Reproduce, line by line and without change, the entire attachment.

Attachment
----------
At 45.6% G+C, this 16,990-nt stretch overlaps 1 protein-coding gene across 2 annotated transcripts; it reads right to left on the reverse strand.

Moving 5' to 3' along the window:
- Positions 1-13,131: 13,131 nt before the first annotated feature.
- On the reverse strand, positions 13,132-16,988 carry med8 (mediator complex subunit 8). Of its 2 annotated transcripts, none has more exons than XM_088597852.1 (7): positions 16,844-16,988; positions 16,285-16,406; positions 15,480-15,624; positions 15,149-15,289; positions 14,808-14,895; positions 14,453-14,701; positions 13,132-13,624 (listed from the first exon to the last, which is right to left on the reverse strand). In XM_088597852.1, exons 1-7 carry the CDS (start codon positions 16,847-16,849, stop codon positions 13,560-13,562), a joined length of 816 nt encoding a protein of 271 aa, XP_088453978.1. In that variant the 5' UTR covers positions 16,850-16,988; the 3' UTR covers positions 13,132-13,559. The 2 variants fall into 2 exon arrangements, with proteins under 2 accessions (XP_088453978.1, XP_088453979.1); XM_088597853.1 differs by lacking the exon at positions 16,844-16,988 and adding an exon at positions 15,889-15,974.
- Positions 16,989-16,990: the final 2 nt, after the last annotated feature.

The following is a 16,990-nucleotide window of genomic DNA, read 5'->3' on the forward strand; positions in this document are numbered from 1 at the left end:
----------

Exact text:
At 45.6% G+C, this 16,990-nt stretch overlaps 1 protein-coding gene across 2 annotated transcripts; it reads right to left on the reverse strand.

Moving 5' to 3' along the window:
- Positions 1-13,131: 13,131 nt before the first annotated feature.
- On the reverse strand, positions 13,132-16,988 carry med8 (mediator complex subunit 8). Of its 2 annotated transcripts, none has more exons than XM_088597852.1 (7): positions 16,844-16,988; positions 16,285-16,406; positions 15,480-15,624; positions 15,149-15,289; positions 14,808-14,895; positions 14,453-14,701; positions 13,132-13,624 (listed from the first exon to the last, which is right to left on the reverse strand). In XM_088597852.1, exons 1-7 carry the CDS (start codon positions 16,847-16,849, stop codon positions 13,560-13,562), a joined length of 816 nt encoding a protein of 271 aa, XP_088453978.1. In that variant the 5' UTR covers positions 16,850-16,988; the 3' UTR covers positions 13,132-13,559. The 2 variants fall into 2 exon arrangements, with proteins under 2 accessions (XP_088453978.1, XP_088453979.1); XM_088597853.1 differs by lacking the exon at positions 16,844-16,988 and adding an exon at positions 15,889-15,974.
- Positions 16,989-16,990: the final 2 nt, after the last annotated feature.

The following is a 16,990-nucleotide window of genomic DNA, read 5'->3' on the forward strand; positions in this document are numbered from 1 at the left end: